Reputation: 3021
Quote:
Originally Posted by Chimérique View Post
So now I guess Sacramento is part of the BahhhAreaaah. We'd rather not be though.

Silicon Valley/San Jose is SF's Orange County. The far East Bay and Stockton-Modesto is SF's Inland Empire.

Sacramento is SF's San Diego, but everything is smaller in the NorCal Mega-region, literally almost half the size/population of SoCal's Mega-region. So Sacramento has this stronger connection with the Bay Area because its closer, while being stand alone, as opposed to the connection between San Diego and LA.

Also, Sacramento is way more of a stand alone city than any of the IE cities or Orange County cities. Sacramento is the Capital too which gives it that stand alone feature as well.

We can make comparisons between NorCal and SoCal but they are never really completely apples to apples, very close, but not exact. For example, one of the reasons people insist that Sac is not part of the Bay Area is summer day high temps, while its 90 in Sac, its only 60 in SF, and only 70 in Oakland. SoCal's major cities do not have have these extremes(not counting Palm Springs). However, Sac's summer morning/nighttime temps are very cool, right on par with the major Bay Area cities. Having said that, Sacramento weather is near identical to Bay Area weather 10 months out of the year similar to how all of SoCal's major cities having the same weather all year long.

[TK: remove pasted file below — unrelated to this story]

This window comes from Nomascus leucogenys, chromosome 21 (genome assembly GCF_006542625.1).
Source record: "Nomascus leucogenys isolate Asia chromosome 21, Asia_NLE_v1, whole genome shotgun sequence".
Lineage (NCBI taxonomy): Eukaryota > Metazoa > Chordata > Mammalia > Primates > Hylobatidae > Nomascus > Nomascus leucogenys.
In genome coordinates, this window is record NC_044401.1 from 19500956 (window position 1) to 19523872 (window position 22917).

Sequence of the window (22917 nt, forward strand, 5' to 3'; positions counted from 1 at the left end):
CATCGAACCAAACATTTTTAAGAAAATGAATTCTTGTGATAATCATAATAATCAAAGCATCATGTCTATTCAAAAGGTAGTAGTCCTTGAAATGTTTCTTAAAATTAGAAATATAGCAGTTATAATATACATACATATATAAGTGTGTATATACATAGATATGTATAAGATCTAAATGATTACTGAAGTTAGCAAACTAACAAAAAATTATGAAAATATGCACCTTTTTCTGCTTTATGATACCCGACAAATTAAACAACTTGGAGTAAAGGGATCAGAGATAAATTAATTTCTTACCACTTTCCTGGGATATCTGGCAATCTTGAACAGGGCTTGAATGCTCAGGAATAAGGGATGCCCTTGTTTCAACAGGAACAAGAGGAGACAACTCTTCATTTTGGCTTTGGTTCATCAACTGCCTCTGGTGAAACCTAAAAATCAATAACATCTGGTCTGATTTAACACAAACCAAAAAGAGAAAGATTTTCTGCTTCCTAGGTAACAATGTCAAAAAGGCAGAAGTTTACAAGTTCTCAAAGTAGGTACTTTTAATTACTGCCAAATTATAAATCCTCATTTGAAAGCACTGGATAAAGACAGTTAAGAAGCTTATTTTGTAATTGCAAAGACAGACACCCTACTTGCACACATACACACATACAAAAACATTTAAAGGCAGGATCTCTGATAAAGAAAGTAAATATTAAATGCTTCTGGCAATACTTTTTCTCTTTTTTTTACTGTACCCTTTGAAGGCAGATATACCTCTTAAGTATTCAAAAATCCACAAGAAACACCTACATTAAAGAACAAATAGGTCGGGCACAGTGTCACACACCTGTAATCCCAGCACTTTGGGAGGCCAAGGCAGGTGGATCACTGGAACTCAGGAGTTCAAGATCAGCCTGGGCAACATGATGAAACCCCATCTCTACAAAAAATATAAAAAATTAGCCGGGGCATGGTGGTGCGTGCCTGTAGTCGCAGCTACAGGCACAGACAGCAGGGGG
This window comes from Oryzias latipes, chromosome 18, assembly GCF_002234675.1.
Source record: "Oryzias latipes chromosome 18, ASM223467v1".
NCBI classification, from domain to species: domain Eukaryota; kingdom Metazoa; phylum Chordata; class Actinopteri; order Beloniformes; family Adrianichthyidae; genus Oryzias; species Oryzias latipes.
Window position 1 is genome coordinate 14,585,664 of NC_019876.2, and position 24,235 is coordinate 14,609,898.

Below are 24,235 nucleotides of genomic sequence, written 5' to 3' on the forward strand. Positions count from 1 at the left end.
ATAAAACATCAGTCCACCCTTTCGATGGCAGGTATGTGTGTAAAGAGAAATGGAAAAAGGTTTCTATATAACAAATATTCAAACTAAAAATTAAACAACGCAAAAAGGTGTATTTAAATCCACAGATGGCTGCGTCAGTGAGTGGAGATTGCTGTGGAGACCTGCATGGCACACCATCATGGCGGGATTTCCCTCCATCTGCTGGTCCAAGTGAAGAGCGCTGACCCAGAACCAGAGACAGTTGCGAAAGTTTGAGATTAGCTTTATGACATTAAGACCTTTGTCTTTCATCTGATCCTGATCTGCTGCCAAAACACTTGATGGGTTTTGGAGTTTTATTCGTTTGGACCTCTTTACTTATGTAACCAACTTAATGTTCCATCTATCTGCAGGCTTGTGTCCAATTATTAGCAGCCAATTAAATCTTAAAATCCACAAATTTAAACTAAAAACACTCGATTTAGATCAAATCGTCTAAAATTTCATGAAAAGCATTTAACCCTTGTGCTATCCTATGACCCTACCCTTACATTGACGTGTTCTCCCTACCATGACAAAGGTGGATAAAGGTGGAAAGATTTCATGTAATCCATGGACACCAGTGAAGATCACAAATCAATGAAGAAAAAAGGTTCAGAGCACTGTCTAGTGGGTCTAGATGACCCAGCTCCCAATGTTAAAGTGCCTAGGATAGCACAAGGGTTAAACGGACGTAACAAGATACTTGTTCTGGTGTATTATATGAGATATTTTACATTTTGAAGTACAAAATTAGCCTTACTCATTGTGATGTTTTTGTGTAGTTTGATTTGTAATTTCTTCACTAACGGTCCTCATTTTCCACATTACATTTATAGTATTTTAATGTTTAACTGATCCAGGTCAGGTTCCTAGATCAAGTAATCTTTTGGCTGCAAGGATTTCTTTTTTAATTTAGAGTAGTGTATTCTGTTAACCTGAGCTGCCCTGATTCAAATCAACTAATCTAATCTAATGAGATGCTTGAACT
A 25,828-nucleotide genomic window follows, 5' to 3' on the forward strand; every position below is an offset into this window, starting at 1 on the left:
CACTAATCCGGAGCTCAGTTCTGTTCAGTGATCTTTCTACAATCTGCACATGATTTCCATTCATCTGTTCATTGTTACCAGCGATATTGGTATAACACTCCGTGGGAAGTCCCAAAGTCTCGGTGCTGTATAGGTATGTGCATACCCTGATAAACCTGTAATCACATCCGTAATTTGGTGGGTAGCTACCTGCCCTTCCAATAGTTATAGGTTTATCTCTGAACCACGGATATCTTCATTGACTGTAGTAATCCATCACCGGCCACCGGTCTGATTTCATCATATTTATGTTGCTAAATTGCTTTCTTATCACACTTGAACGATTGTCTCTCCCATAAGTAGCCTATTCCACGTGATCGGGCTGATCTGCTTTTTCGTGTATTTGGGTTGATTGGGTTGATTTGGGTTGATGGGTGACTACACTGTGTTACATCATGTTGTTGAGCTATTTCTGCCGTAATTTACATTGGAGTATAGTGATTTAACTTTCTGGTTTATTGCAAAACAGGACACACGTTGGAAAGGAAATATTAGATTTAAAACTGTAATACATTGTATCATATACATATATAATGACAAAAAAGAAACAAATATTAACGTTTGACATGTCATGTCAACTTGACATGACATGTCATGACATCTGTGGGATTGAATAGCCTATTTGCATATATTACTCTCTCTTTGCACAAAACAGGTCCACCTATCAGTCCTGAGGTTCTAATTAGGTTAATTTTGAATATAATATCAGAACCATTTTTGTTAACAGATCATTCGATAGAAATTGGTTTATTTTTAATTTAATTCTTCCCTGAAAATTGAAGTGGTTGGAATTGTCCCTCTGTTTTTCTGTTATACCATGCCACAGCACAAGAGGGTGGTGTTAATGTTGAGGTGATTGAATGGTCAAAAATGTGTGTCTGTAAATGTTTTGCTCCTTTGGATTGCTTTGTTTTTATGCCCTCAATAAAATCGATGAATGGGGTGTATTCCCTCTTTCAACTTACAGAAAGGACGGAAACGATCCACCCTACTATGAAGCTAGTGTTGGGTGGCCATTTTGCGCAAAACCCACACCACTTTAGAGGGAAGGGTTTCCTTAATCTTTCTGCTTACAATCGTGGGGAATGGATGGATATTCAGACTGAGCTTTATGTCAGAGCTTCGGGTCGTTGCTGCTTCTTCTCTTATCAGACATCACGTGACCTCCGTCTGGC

I would disagree the east bay would be OC, and SJ would be IE, OC is directly in the metro, and more connected to LA than the East Bay is to SF.
Reply With Quote Quick reply to this message